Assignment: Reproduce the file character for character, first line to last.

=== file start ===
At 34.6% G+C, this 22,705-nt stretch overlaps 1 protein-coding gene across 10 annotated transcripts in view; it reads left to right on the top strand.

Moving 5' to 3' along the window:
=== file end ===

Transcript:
At 34.6% G+C, this 22,705-nt stretch overlaps 1 protein-coding gene across 10 annotated transcripts in view; it reads left to right on the top strand.

Moving 5' to 3' along the window: